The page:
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South Korean democracy

Mainichi Shimbun, Tuesday 29 February 2000

On Feb. 24, the United Liberal Democrats (ULD), the party of former South Korean Prime Minister Kim Jong-pil, declared that it would terminate its coalition with President Kim Dae-jung’s Millennium Democratic Party (MDP). The shocking announcement came just a day before the third anniversary of Kim Dae-jung’s presidency and could trigger an erosion of his power base.

The ULD apparently figured that it would not fare as well in South Korea’s upcoming general elections if it remained allied with the MDP. It made this decision in spite of President Kim’s recent successes in the economic and diplomatic arenas. The economy has made a remarkable recovery over the past two years. The growth rate surpassed 10 percent last year, the unemployment rate fell to 4 percent, and South Korea’s foreign currency reserves exceeded 60 billion dollars. Reforms of financial institutions and conglomerates have begun to take effect.

President Kim has also opened South Korea to imports of Japanese popular culture, including movies and music, and is responsible for a dramatic improvement in South Korea’s image in Japan. His sunshine policy toward North Korea has yet to yield major gains, but since it is part of a long-term strategy for reintegrating North Korea into the international community, it would not be fair to expect quick results.

But his impressive achievements have not translated into a high approval rating. President Kim’s approval rating reached 95 percent immediately after he took office but has subsided to around 40 percent in recent surveys due to an endless string of scandals involving high-level government officials and senior members of the ruling parties.

In addition, the president’s overwhelming reliance on people from his home province to fill positions in the government has also attracted criticism. Until he came to power, people from Kyongsang province had dominated the government and the army leadership. But in his attempt to break the Kyongsang monopoly in one fell swoop, he has triggered a backlash.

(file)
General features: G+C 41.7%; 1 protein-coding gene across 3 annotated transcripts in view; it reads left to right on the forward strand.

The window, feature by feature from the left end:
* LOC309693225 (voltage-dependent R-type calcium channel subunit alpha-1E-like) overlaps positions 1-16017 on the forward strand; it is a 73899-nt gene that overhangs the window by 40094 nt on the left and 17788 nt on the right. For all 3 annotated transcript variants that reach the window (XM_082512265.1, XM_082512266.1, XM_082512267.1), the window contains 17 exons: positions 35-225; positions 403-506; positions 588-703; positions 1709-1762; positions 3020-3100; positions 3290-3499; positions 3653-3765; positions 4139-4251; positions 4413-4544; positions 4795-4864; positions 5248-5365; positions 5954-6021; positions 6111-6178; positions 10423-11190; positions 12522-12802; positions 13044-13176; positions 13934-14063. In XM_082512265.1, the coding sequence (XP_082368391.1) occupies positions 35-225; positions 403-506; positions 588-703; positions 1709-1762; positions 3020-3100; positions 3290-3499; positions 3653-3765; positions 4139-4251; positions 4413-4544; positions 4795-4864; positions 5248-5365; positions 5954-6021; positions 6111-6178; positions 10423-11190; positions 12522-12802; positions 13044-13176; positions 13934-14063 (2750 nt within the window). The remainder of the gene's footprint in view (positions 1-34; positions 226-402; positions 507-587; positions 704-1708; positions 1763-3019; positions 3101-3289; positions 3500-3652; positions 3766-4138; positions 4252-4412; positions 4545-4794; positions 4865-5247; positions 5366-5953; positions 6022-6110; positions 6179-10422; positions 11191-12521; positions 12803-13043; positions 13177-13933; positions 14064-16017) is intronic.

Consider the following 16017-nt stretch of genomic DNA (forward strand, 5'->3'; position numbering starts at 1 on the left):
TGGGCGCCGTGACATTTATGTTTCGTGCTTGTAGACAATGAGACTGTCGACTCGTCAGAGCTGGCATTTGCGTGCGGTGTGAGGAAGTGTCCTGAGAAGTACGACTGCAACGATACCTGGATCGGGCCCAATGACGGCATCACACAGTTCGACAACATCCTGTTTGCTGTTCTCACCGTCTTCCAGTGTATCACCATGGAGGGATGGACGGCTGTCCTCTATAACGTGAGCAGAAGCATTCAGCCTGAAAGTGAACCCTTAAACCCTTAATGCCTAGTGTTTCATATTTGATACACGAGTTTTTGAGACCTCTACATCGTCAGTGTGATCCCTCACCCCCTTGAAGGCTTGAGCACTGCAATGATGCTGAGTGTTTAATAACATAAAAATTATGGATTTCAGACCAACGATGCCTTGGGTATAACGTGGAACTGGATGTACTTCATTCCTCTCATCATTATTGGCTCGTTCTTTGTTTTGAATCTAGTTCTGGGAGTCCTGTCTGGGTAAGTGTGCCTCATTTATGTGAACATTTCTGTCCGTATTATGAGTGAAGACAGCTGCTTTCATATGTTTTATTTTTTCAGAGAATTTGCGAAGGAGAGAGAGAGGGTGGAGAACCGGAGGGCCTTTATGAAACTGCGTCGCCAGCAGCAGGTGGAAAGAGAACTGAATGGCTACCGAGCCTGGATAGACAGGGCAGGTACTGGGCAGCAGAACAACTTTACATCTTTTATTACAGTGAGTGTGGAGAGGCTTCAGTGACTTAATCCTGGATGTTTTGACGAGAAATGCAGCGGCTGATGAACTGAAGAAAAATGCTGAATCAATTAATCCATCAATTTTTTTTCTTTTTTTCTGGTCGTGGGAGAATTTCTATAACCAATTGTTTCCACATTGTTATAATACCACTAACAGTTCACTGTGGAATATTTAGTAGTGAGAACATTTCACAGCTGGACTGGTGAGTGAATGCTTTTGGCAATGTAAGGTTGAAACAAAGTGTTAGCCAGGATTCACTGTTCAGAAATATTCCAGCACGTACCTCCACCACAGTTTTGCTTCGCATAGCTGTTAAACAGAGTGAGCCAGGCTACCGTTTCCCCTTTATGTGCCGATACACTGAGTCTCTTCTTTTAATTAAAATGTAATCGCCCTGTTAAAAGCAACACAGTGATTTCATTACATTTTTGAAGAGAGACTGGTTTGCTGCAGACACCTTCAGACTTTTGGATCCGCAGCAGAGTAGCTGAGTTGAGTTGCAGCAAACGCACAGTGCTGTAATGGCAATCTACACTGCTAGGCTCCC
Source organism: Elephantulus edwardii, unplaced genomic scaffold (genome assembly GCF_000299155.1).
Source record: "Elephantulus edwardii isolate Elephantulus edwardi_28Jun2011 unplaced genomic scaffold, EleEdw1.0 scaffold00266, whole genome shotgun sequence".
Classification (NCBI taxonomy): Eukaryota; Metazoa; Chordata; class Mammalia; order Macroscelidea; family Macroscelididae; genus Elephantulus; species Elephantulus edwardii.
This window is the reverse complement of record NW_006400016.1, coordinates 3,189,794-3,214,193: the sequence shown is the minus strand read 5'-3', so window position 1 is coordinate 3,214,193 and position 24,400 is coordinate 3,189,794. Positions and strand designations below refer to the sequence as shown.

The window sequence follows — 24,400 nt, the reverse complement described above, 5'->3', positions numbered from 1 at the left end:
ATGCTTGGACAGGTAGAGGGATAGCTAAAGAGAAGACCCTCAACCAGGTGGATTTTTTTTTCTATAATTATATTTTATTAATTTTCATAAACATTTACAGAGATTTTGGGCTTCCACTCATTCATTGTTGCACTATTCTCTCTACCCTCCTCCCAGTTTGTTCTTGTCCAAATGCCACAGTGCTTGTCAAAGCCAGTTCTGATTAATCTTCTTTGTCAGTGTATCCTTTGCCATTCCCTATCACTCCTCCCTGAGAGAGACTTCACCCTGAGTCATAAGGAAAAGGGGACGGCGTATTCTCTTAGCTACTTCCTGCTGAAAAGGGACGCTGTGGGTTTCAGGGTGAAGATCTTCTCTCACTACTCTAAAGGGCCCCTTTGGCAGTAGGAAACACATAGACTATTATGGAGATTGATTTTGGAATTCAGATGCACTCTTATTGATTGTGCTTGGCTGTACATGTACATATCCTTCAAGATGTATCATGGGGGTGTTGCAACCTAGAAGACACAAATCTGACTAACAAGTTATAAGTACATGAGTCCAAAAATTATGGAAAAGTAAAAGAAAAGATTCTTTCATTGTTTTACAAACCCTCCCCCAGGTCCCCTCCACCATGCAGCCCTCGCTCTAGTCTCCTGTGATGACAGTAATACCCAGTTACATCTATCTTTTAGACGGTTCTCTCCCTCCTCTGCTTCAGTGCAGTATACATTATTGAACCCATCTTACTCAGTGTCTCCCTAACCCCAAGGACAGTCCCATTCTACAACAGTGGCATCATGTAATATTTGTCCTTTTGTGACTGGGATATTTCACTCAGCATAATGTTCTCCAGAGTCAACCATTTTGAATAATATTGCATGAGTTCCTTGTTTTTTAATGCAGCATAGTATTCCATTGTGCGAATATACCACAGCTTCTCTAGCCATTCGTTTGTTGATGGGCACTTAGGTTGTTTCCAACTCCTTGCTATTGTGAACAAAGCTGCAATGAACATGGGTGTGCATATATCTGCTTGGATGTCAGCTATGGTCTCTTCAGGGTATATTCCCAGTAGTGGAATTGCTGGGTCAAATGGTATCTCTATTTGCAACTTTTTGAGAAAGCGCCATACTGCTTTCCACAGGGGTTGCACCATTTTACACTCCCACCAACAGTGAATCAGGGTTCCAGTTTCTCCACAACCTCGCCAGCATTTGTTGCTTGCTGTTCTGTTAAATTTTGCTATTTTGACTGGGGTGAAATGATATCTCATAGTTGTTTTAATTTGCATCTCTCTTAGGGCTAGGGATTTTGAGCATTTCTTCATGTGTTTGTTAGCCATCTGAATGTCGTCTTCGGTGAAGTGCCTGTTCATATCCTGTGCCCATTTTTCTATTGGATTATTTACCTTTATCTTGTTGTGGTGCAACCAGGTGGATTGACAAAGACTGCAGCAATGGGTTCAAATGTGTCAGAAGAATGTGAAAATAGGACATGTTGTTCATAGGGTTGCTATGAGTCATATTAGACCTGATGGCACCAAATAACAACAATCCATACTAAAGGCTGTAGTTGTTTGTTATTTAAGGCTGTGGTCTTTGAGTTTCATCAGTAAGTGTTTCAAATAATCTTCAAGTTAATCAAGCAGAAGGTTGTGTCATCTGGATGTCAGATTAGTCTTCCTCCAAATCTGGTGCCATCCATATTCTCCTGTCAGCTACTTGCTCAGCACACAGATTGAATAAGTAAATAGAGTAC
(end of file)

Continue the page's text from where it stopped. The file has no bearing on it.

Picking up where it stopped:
The international community is interested in democracy’s progress in South Korea. In the past, Kim Dae-jung has been a fighter for the cause of democracy and has criticized Asian nations that limit political freedoms. But has South Korea witnessed a dramatic expansion of media freedoms and more open criticism of its government and leaders? Ironically, international organizations do not evaluate South Korea’s media policies highly.

South Korea’s authoritarian political culture remains deeply entrenched. In an attempt to demonstrate their loyalty, high-ranking officials and associates of the president have tried to muffle criticism of the president. Some officials have even tried to interfere in the personnel decisions of media groups.

Freedom of speech and freedom of the media are pillars of democracy. Tolerating unwanted criticism of those in power preserves the health of society and allows democracy to function.

When those surrounding high-ranking government officials and powerful leaders file defamation lawsuits against critics and reporters, they are committing a form of suppression of public opinion. Government institutions and high-ranking officials ought to counter their critics by appealing to the court of public opinion.